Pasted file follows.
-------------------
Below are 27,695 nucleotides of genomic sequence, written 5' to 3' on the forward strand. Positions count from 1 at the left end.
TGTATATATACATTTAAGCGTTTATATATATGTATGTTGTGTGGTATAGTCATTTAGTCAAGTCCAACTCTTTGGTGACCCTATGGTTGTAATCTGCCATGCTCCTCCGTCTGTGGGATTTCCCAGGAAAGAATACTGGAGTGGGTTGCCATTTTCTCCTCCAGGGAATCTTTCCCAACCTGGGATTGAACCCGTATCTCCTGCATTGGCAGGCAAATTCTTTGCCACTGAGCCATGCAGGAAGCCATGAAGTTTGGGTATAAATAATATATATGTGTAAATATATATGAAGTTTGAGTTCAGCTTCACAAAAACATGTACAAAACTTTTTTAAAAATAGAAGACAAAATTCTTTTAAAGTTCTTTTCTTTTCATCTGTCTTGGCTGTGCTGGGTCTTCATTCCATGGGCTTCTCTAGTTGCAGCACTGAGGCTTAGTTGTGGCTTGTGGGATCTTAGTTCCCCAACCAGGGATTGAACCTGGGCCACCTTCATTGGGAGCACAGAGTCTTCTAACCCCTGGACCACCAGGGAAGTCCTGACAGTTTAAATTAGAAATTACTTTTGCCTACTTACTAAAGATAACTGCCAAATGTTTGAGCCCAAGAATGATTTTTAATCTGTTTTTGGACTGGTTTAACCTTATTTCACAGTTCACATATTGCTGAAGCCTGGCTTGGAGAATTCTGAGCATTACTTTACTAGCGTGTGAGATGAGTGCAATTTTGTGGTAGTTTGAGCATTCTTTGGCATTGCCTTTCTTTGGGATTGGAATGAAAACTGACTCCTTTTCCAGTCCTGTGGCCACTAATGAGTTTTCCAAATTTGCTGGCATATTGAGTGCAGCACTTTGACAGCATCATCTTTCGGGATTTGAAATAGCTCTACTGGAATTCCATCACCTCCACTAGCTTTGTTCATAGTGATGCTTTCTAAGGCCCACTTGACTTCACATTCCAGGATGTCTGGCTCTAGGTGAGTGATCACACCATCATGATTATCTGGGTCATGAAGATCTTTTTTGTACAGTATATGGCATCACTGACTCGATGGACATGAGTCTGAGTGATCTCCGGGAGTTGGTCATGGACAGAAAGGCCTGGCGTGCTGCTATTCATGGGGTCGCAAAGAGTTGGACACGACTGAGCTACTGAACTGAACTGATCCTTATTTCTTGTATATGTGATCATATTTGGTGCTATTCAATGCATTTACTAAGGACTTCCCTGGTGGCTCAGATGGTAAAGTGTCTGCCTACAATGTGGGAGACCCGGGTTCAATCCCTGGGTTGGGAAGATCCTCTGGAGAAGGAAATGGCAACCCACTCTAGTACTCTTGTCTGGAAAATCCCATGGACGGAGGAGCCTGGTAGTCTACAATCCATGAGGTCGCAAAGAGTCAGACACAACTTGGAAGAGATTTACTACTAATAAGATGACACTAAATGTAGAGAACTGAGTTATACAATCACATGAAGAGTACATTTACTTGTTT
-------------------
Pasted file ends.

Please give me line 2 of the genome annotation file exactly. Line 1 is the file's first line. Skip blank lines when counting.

TGTATATATACATTTAAGCGTTTATATATATGTATGTTGTGTGGTATAGTCATTTAGTCAAGTCCAACTCTTTGGTGACCCTATGGTTGTAATCTGCCATGCTCCTCCGTCTGTGGGATTTCCCAGGAAAGAATACTGGAGTGGGTTGCCATTTTCTCCTCCAGGGAATCTTTCCCAACCTGGGATTGAACCCGTATCTCCTGCATTGGCAGGCAAATTCTTTGCCACTGAGCCATGCAGGAAGCCATGAAGTTTGGGTATAAATAATATATATGTGTAAATATATATGAAGTTTGAGTTCAGCTTCACAAAAACATGTACAAAACTTTTTTAAAAATAGAAGACAAAATTCTTTTAAAGTTCTTTTCTTTTCATCTGTCTTGGCTGTGCTGGGTCTTCATTCCATGGGCTTCTCTAGTTGCAGCACTGAGGCTTAGTTGTGGCTTGTGGGATCTTAGTTCCCCAACCAGGGATTGAACCTGGGCCACCTTCATTGGGAGCACAGAGTCTTCTAACCCCTGGACCACCAGGGAAGTCCTGACAGTTTAAATTAGAAATTACTTTTGCCTACTTACTAAAGATAACTGCCAAATGTTTGAGCCCAAGAATGATTTTTAATCTGTTTTTGGACTGGTTTAACCTTATTTCACAGTTCACATATTGCTGAAGCCTGGCTTGGAGAATTCTGAGCATTACTTTACTAGCGTGTGAGATGAGTGCAATTTTGTGGTAGTTTGAGCATTCTTTGGCATTGCCTTTCTTTGGGATTGGAATGAAAACTGACTCCTTTTCCAGTCCTGTGGCCACTAATGAGTTTTCCAAATTTGCTGGCATATTGAGTGCAGCACTTTGACAGCATCATCTTTCGGGATTTGAAATAGCTCTACTGGAATTCCATCACCTCCACTAGCTTTGTTCATAGTGATGCTTTCTAAGGCCCACTTGACTTCACATTCCAGGATGTCTGGCTCTAGGTGAGTGATCACACCATCATGATTATCTGGGTCATGAAGATCTTTTTTGTACAGTATATGGCATCACTGACTCGATGGACATGAGTCTGAGTGATCTCCGGGAGTTGGTCATGGACAGAAAGGCCTGGCGTGCTGCTATTCATGGGGTCGCAAAGAGTTGGACACGACTGAGCTACTGAACTGAACTGATCCTTATTTCTTGTATATGTGATCATATTTGGTGCTATTCAATGCATTTACTAAGGACTTCCCTGGTGGCTCAGATGGTAAAGTGTCTGCCTACAATGTGGGAGACCCGGGTTCAATCCCTGGGTTGGGAAGATCCTCTGGAGAAGGAAATGGCAACCCACTCTAGTACTCTTGTCTGGAAAATCCCATGGACGGAGGAGCCTGGTAGTCTACAATCCATGAGGTCGCAAAGAGTCAGACACAACTTGGAAGAGATTTACTACTAATAAGATGACACTAAATGTAGAGAACTGAGTTATACAATCACATGAAGAGTACATTTACTTGTTT